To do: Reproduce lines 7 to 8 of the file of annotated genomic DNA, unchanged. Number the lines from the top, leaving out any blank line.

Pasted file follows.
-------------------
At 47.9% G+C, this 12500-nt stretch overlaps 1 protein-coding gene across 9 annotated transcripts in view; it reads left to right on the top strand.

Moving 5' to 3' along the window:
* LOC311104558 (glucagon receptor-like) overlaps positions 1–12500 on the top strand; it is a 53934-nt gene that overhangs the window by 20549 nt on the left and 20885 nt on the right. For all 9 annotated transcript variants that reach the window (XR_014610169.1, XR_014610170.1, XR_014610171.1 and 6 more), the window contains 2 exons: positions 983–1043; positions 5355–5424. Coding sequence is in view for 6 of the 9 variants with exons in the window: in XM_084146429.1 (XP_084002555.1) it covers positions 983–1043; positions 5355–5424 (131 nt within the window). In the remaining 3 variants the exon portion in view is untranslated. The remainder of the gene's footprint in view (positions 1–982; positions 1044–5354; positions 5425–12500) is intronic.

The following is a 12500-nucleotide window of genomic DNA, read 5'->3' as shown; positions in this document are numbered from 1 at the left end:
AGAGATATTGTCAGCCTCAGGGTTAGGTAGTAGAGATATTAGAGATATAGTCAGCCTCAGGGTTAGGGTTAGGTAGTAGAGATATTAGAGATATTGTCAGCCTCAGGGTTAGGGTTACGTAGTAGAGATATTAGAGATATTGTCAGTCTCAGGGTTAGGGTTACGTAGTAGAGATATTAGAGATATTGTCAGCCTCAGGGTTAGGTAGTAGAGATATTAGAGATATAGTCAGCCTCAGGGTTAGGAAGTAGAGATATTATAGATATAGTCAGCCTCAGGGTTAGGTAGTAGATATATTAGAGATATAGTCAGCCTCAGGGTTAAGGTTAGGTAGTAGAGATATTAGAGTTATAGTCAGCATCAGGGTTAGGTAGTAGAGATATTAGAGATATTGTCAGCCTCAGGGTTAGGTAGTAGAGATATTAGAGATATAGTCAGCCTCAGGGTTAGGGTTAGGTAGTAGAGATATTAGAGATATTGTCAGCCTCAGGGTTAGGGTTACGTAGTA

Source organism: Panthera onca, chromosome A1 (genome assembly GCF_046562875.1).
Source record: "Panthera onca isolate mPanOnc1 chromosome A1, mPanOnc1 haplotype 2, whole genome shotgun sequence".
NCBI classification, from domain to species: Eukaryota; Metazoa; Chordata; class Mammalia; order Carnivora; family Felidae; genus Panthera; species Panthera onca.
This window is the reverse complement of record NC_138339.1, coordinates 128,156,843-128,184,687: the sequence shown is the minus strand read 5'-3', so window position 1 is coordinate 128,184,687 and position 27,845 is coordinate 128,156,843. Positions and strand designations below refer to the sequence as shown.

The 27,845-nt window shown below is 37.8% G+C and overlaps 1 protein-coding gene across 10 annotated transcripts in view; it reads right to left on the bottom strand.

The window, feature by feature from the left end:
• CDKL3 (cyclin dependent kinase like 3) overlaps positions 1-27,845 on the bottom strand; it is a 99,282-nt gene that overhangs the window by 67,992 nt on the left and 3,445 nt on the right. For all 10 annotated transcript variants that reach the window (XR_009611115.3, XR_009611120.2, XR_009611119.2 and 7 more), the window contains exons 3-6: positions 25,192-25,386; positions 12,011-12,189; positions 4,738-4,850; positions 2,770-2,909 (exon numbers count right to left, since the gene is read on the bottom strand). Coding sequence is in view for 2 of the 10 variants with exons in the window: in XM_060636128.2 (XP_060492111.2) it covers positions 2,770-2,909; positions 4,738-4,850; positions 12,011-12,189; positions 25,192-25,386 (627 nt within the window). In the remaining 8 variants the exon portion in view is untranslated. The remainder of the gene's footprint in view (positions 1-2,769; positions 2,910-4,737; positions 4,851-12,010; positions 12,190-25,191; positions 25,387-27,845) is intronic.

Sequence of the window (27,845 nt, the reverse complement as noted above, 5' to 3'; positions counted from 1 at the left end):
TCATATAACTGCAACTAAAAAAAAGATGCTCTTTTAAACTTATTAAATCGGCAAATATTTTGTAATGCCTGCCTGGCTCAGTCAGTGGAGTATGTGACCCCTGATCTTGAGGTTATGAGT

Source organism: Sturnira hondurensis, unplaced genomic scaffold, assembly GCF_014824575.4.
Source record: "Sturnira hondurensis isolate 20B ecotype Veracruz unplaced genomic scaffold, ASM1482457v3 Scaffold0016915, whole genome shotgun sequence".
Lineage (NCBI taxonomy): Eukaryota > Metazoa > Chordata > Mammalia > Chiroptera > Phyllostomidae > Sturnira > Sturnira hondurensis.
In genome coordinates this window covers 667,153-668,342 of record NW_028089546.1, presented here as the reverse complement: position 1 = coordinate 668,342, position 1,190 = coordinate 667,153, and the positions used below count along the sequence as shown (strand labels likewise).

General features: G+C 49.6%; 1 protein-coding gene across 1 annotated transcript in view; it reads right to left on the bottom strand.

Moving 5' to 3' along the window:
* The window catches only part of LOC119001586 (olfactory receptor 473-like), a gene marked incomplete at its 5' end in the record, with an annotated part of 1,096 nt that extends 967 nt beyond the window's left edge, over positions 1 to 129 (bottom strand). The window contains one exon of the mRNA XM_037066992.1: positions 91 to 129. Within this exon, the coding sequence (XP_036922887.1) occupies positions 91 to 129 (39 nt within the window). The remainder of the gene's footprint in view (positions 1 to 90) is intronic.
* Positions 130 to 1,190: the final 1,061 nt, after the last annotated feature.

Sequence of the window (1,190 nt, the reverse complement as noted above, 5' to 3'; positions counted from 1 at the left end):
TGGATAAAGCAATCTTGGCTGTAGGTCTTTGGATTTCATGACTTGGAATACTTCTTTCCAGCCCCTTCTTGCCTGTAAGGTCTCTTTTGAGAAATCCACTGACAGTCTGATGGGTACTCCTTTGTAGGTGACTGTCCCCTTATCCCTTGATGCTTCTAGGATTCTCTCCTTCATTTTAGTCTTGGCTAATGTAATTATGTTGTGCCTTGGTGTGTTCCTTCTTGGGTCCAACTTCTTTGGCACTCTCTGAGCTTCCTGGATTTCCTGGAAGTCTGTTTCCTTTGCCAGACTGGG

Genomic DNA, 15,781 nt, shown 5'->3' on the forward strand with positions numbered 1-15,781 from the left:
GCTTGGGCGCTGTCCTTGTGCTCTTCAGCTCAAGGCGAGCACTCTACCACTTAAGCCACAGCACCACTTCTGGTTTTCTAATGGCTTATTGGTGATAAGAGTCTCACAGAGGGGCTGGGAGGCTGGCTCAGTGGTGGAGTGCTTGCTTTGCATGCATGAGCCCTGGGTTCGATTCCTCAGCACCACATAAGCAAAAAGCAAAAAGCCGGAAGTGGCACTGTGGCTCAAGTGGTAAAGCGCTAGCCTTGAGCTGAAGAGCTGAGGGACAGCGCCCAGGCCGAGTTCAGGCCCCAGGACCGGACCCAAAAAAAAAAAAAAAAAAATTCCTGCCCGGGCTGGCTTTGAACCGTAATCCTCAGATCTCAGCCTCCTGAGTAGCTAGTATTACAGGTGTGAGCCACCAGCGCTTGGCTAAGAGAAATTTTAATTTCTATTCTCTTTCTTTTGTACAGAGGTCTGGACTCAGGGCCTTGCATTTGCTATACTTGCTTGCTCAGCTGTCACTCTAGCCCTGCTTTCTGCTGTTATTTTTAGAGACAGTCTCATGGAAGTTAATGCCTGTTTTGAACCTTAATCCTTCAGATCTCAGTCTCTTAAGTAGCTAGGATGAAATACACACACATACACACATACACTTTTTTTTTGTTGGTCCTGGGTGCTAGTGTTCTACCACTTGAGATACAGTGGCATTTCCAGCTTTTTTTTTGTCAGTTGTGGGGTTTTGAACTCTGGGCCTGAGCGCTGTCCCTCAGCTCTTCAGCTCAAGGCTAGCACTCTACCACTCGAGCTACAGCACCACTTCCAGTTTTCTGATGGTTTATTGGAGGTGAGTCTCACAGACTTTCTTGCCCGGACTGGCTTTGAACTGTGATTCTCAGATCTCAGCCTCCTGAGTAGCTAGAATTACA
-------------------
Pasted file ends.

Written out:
Source record: "Panthera onca isolate mPanOnc1 chromosome A1, mPanOnc1 haplotype 2, whole genome shotgun sequence".
NCBI classification, from domain to species: Eukaryota; Metazoa; Chordata; class Mammalia; order Carnivora; family Felidae; genus Panthera; species Panthera onca.